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Los Angeles Dodgers

Owner: Guggenheim Baseball Management

General manager: Farhan Zaidi

Manager: Dave Roberts



Los Angeles Dodgers is an American professional baseball team based in Los Angeles that plays in the National League (NL).

The history of the team starts in Brooklyn, New York, in the 19th century when the team was known as the Brooklyn Dodgers. The Dodgers were originally formed as Brooklyn Dodgers in 1883 as a member of the minor league Inter-State Association of Professional Baseball Clubs. They later moved to the American Association and in 1890 to the National League. The team was given several titles including the Brooklyn Atlantics, Brooklyn Grays, Brooklyn Bridegrooms, Brooklyn Grooms, Brooklyn Superbas, and Brooklyn Robins before officially becoming the Brooklyn Dodgers.

The team joined the American Association in 1884 and won the league pennant in 1889. Brooklyn was one of four American Association teams to join the NL the following year. The team's debut into the NL began on a very positive note as the team nicknamed the "Bridegrooms" won their first NL pennant with an 86-43 record. The Brooklyn team featured among a number of other future Hall of Famers on their rosters, including

Roy Campanella , Leo Durocher , Burleigh Grimes, Willie Keeler, Pee Wee Reese, Wilbert Robinson, Duke Snider, Dazzy Vance, and Zack Wheat, the first African American to play major professional baseball, Jackie Robinson, who made his debut as a Dodger in 1947 and won the first Rookie of the Year award.

The team moved to Los Angeles before the 1958 season, where it continues its history as the Los Angeles Dodgers.

The Dodgers have won 22 NL pennants in all, winning it 12 times in Brooklyn - 1890, 1899, 1900, 1916, 1920, 1941, 1947, 1949, 1952, 1953, 1955, 1956 - and 10 times in Los Angeles - 1959, 1963, 1965, 1966, 1974, 1977, 1978, 1981, 1988, with their recent title in 2017. The team has also won 6 World Series championships (1955, 1959, 1963, 1965, 1981 and 1988). The team's colors are white, blue and red.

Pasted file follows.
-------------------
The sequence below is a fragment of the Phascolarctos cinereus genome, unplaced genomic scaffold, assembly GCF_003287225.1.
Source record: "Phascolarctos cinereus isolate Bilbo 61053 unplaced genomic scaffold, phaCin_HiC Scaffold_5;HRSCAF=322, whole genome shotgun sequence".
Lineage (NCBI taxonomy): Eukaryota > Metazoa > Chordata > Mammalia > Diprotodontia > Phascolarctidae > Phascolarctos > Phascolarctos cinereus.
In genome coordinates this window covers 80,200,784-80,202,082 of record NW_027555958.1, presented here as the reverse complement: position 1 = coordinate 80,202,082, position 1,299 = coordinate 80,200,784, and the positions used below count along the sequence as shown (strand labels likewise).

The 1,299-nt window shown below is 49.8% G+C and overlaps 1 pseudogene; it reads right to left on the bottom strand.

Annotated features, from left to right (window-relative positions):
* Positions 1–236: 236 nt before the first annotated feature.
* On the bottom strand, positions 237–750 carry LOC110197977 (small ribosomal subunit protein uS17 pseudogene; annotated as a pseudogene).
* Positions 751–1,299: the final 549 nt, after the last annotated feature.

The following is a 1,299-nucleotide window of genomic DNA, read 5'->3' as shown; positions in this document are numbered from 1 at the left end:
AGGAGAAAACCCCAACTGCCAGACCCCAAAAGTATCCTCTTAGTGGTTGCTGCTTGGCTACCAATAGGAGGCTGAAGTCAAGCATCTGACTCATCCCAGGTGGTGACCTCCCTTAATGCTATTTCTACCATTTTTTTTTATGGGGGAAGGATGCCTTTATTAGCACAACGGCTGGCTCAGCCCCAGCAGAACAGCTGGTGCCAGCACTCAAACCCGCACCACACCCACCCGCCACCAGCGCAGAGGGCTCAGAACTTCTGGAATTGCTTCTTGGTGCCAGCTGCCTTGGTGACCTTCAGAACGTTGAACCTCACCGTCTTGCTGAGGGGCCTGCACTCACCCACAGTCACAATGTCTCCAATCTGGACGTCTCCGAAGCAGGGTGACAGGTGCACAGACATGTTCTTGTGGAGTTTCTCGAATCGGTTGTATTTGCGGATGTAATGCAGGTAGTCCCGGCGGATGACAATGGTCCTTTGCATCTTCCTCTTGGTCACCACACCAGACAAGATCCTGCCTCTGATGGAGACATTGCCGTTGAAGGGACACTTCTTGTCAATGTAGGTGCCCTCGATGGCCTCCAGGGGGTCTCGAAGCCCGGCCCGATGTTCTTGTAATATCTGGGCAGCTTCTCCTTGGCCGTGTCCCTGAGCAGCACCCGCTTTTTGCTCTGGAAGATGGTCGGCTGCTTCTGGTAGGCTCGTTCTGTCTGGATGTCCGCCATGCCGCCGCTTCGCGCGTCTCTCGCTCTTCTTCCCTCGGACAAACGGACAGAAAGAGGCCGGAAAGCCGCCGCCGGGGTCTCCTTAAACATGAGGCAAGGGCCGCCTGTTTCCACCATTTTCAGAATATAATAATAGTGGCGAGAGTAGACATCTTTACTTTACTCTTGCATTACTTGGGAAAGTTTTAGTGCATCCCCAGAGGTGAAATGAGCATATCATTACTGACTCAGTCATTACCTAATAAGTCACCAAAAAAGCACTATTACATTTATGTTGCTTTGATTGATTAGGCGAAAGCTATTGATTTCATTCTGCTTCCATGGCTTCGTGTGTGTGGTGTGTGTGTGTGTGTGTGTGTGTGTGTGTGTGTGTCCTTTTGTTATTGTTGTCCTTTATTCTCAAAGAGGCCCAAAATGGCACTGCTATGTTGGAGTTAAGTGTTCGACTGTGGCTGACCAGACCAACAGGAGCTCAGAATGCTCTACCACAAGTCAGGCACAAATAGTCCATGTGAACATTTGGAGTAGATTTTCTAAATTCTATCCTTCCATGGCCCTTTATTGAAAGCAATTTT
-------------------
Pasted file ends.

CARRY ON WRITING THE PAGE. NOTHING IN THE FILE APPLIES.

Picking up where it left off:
The home of Los Angeles Dodgers, Dodgers Stadium, has continue to play a major part in the history and tradition of the team. Since 1962, Dodger Stadium has been a home for one of baseball's most respected franchises and a destination for a world wide fan base.

For 56 years now, Dodger Stadium has hosted nine World Series and the Dodgers have won four World Championships (1963, 1965, 1981 and 1988), nine National League pennants (1963, 1965, 1966, 1974, 1977, 1978, 1981, 1988, 2017), 16 National League Western Division crowns (1974, 1977, 1978, 1981, 1983, 1985, 1988, 1995, 2004, 2008, 2009, 2013, 2014, 2015, 2016, 2017) and two National League Wild Card berths (1996, 2006).


2017 Los Angeles Dodgers Season

In the 2017 season, Los Angeles Dodgers won their fifth consecutive National League Western division and defeated the Arizona Diamondbacks in three games in the Division Series. They progressed to the National League Championship Series for the second year in a row and the third time in five seasons. They faced the Chicago Cubs in the National League Championship for the second year in a row and defeated the Cubs in five games. They advanced to the World Series for the first time since 1988, where they lost to the Houston Astros in seven games.